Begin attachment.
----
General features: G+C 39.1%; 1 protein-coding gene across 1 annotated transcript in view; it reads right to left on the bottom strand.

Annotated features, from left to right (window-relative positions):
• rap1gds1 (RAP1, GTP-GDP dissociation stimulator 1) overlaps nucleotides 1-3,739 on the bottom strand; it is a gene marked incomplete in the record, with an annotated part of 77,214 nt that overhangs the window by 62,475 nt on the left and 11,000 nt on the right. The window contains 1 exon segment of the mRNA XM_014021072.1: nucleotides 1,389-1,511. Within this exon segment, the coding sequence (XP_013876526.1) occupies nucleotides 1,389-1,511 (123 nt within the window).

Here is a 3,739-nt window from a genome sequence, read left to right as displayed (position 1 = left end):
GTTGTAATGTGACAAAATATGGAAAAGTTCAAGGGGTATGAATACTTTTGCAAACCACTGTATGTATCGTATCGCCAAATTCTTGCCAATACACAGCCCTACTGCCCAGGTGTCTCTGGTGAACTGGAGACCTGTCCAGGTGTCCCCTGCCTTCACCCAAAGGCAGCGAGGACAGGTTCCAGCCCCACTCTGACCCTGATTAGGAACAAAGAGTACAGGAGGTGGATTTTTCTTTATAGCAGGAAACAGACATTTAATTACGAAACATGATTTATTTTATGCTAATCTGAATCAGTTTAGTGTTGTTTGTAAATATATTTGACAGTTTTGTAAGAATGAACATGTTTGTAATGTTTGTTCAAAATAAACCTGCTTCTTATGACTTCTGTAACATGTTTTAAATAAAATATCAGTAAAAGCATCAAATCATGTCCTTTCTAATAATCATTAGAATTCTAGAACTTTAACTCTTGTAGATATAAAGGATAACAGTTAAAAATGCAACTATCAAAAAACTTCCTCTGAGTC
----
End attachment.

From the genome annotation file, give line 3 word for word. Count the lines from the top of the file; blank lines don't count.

• rap1gds1 (RAP1, GTP-GDP dissociation stimulator 1) overlaps nucleotides 1-3,739 on the bottom strand; it is a gene marked incomplete in the record, with an annotated part of 77,214 nt that overhangs the window by 62,475 nt on the left and 11,000 nt on the right. The window contains 1 exon segment of the mRNA XM_014021072.1: nucleotides 1,389-1,511. Within this exon segment, the coding sequence (XP_013876526.1) occupies nucleotides 1,389-1,511 (123 nt within the window).